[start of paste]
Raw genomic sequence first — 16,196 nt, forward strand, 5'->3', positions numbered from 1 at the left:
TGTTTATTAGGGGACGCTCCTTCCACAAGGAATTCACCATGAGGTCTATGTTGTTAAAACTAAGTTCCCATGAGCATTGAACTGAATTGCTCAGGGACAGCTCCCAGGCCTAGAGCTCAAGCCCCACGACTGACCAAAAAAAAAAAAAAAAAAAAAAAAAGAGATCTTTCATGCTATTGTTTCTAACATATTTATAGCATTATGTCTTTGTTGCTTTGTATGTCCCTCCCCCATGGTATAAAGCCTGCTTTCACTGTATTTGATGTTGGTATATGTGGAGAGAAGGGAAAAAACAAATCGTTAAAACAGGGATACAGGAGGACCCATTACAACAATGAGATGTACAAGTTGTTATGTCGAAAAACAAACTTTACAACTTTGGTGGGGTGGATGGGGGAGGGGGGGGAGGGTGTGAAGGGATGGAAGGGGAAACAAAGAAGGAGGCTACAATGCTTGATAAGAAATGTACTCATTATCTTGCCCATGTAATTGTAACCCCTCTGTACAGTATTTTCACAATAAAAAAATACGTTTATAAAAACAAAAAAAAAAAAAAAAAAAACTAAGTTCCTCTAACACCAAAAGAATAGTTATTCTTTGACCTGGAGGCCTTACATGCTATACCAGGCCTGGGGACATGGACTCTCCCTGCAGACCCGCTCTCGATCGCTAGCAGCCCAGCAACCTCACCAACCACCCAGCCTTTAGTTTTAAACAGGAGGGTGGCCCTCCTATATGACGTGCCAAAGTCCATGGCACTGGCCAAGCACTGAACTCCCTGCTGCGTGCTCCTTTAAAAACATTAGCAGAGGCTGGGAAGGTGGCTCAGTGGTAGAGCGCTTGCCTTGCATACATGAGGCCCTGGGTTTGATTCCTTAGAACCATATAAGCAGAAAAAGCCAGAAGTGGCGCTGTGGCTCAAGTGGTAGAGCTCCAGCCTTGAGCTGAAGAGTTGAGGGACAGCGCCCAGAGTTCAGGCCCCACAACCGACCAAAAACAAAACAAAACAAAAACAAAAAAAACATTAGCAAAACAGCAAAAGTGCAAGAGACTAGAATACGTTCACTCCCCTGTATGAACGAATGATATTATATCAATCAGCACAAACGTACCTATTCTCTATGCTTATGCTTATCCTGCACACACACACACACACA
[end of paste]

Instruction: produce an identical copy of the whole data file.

Raw genomic sequence first — 16,196 nt, forward strand, 5'->3', positions numbered from 1 at the left:
TGTTTATTAGGGGACGCTCCTTCCACAAGGAATTCACCATGAGGTCTATGTTGTTAAAACTAAGTTCCCATGAGCATTGAACTGAATTGCTCAGGGACAGCTCCCAGGCCTAGAGCTCAAGCCCCACGACTGACCAAAAAAAAAAAAAAAAAAAAAAAAAGAGATCTTTCATGCTATTGTTTCTAACATATTTATAGCATTATGTCTTTGTTGCTTTGTATGTCCCTCCCCCATGGTATAAAGCCTGCTTTCACTGTATTTGATGTTGGTATATGTGGAGAGAAGGGAAAAAACAAATCGTTAAAACAGGGATACAGGAGGACCCATTACAACAATGAGATGTACAAGTTGTTATGTCGAAAAACAAACTTTACAACTTTGGTGGGGTGGATGGGGGAGGGGGGGGAGGGTGTGAAGGGATGGAAGGGGAAACAAAGAAGGAGGCTACAATGCTTGATAAGAAATGTACTCATTATCTTGCCCATGTAATTGTAACCCCTCTGTACAGTATTTTCACAATAAAAAAATACGTTTATAAAAACAAAAAAAAAAAAAAAAAAAACTAAGTTCCTCTAACACCAAAAGAATAGTTATTCTTTGACCTGGAGGCCTTACATGCTATACCAGGCCTGGGGACATGGACTCTCCCTGCAGACCCGCTCTCGATCGCTAGCAGCCCAGCAACCTCACCAACCACCCAGCCTTTAGTTTTAAACAGGAGGGTGGCCCTCCTATATGACGTGCCAAAGTCCATGGCACTGGCCAAGCACTGAACTCCCTGCTGCGTGCTCCTTTAAAAACATTAGCAGAGGCTGGGAAGGTGGCTCAGTGGTAGAGCGCTTGCCTTGCATACATGAGGCCCTGGGTTTGATTCCTTAGAACCATATAAGCAGAAAAAGCCAGAAGTGGCGCTGTGGCTCAAGTGGTAGAGCTCCAGCCTTGAGCTGAAGAGTTGAGGGACAGCGCCCAGAGTTCAGGCCCCACAACCGACCAAAAACAAAACAAAACAAAAACAAAAAAAACATTAGCAAAACAGCAAAAGTGCAAGAGACTAGAATACGTTCACTCCCCTGTATGAACGAATGATATTATATCAATCAGCACAAACGTACCTATTCTCTATGCTTATGCTTATCCTGCACACACACACACACACA